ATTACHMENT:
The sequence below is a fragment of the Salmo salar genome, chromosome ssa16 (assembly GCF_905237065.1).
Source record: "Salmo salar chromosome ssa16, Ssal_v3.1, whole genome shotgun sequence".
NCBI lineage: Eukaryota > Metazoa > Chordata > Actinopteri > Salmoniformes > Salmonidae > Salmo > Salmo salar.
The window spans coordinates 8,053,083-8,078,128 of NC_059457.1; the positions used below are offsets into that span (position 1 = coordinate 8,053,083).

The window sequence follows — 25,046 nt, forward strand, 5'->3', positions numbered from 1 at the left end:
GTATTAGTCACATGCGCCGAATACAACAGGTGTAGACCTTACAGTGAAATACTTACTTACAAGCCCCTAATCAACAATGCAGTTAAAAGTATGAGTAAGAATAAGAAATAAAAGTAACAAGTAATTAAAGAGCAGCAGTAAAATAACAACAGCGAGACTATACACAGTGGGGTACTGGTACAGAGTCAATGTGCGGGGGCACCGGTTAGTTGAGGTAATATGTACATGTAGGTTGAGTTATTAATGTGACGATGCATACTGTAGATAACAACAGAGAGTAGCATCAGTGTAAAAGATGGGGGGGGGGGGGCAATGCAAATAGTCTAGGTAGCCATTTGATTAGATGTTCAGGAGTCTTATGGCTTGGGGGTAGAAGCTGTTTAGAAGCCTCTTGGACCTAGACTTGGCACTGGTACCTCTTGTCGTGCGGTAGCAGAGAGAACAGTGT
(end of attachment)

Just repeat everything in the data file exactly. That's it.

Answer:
The sequence below is a fragment of the Salmo salar genome, chromosome ssa16 (assembly GCF_905237065.1).
Source record: "Salmo salar chromosome ssa16, Ssal_v3.1, whole genome shotgun sequence".
NCBI lineage: Eukaryota > Metazoa > Chordata > Actinopteri > Salmoniformes > Salmonidae > Salmo > Salmo salar.
The window spans coordinates 8,053,083-8,078,128 of NC_059457.1; the positions used below are offsets into that span (position 1 = coordinate 8,053,083).

The window sequence follows — 25,046 nt, forward strand, 5'->3', positions numbered from 1 at the left end:
GTATTAGTCACATGCGCCGAATACAACAGGTGTAGACCTTACAGTGAAATACTTACTTACAAGCCCCTAATCAACAATGCAGTTAAAAGTATGAGTAAGAATAAGAAATAAAAGTAACAAGTAATTAAAGAGCAGCAGTAAAATAACAACAGCGAGACTATACACAGTGGGGTACTGGTACAGAGTCAATGTGCGGGGGCACCGGTTAGTTGAGGTAATATGTACATGTAGGTTGAGTTATTAATGTGACGATGCATACTGTAGATAACAACAGAGAGTAGCATCAGTGTAAAAGATGGGGGGGGGGGGGCAATGCAAATAGTCTAGGTAGCCATTTGATTAGATGTTCAGGAGTCTTATGGCTTGGGGGTAGAAGCTGTTTAGAAGCCTCTTGGACCTAGACTTGGCACTGGTACCTCTTGTCGTGCGGTAGCAGAGAGAACAGTGT